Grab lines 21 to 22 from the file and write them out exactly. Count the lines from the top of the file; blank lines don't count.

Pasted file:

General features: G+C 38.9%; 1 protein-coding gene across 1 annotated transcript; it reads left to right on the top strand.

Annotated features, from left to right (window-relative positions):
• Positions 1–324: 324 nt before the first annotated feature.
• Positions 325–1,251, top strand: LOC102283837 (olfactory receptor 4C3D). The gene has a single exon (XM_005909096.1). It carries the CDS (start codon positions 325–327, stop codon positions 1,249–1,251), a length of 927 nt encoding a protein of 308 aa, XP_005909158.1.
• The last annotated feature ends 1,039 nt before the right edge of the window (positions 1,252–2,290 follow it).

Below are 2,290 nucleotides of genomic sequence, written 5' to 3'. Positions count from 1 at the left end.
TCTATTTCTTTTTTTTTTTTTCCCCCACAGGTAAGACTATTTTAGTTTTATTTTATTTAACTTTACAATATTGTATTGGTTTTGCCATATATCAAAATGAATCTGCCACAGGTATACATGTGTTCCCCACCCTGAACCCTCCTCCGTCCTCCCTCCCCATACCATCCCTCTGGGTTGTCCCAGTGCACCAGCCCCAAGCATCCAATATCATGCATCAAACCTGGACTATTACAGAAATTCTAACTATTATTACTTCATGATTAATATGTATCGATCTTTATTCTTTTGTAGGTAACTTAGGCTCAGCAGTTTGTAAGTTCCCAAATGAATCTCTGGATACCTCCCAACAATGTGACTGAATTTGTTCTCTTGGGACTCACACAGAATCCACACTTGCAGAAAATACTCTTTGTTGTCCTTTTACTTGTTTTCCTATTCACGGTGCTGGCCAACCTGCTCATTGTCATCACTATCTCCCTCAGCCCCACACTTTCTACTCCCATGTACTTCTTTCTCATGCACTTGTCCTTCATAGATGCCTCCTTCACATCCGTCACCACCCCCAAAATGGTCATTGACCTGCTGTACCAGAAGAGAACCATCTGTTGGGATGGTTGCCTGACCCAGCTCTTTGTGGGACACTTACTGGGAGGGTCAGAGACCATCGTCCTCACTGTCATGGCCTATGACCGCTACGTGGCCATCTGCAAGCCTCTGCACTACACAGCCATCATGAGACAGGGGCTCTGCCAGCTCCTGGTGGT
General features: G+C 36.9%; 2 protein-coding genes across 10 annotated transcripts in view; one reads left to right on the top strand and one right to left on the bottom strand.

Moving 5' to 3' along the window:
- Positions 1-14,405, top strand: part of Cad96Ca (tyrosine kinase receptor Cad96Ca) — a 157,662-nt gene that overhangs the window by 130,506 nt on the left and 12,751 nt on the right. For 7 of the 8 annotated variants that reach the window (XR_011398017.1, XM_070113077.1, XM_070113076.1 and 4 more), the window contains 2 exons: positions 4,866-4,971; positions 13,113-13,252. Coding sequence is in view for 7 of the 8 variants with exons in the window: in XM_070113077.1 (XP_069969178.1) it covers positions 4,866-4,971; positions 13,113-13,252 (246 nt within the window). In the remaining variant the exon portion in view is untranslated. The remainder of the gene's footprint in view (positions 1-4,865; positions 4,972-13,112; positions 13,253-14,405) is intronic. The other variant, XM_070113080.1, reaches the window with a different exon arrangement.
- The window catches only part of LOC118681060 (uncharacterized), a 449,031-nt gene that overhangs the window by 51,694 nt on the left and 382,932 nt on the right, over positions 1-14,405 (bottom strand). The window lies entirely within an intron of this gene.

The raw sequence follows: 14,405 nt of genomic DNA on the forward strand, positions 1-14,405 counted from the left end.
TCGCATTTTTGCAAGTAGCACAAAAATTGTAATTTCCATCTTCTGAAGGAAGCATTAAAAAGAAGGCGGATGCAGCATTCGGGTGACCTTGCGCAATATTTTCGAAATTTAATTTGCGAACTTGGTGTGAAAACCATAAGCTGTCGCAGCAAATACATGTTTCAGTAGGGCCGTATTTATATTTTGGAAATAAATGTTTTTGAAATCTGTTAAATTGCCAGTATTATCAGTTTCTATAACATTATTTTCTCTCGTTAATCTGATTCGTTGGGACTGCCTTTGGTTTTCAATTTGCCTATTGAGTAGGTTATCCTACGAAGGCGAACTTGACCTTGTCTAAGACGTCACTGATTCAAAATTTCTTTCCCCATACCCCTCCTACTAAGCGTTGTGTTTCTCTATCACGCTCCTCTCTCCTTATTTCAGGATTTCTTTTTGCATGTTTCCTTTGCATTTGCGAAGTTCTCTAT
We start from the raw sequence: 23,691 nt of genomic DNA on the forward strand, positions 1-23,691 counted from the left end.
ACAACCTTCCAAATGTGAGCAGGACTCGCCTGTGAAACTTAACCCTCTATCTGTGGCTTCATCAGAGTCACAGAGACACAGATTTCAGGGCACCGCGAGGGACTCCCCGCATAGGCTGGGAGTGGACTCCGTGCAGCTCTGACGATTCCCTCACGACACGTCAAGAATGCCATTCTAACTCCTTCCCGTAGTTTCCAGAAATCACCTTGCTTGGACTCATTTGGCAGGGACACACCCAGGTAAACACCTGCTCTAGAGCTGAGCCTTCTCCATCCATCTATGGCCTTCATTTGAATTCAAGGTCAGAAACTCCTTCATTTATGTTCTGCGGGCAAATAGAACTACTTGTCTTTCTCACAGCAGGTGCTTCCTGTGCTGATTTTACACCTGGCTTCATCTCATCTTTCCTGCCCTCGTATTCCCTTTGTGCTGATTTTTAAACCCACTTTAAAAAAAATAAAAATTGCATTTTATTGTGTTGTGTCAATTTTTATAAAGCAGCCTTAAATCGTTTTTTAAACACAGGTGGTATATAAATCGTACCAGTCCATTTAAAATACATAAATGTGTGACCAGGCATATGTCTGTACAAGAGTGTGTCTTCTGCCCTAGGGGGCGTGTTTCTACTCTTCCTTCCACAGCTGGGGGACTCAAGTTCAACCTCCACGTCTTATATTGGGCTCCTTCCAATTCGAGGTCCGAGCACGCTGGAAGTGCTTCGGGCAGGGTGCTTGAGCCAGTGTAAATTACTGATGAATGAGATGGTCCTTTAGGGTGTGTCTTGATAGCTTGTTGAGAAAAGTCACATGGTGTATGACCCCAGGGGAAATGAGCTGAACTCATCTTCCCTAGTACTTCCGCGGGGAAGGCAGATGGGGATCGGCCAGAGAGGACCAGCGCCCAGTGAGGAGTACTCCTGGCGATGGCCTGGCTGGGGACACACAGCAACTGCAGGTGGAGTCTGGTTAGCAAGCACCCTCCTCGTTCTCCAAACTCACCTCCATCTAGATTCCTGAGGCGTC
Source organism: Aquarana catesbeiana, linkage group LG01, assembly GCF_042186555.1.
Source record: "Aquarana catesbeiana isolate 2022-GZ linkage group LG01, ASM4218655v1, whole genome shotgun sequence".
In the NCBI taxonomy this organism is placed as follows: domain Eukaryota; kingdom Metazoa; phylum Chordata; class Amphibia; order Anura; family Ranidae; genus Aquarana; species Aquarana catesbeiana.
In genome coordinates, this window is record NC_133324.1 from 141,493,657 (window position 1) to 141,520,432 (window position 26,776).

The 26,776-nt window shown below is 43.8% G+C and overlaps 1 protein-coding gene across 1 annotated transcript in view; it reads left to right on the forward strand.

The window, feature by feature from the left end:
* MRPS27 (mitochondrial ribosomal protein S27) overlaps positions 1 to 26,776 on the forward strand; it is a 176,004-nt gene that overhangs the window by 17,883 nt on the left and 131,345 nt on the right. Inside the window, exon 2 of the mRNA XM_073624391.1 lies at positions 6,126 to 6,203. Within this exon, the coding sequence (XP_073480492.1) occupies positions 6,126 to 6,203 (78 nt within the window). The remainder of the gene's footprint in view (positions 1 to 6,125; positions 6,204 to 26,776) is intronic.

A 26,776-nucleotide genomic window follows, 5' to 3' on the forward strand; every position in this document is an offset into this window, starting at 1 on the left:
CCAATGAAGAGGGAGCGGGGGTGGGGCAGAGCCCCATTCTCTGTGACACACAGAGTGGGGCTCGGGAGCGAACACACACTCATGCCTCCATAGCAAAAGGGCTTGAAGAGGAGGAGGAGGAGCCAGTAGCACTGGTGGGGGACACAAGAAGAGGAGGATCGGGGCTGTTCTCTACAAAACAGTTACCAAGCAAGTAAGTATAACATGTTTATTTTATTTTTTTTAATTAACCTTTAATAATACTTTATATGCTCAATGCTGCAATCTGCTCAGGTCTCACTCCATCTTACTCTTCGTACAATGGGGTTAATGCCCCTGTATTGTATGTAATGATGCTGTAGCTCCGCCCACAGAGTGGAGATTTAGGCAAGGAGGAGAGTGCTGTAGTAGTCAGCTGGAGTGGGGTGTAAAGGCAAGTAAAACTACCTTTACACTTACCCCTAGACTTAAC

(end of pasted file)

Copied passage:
The window, feature by feature from the left end:
* MRPS27 (mitochondrial ribosomal protein S27) overlaps positions 1 to 26,776 on the forward strand; it is a 176,004-nt gene that overhangs the window by 17,883 nt on the left and 131,345 nt on the right. Inside the window, exon 2 of the mRNA XM_073624391.1 lies at positions 6,126 to 6,203. Within this exon, the coding sequence (XP_073480492.1) occupies positions 6,126 to 6,203 (78 nt within the window). The remainder of the gene's footprint in view (positions 1 to 6,125; positions 6,204 to 26,776) is intronic.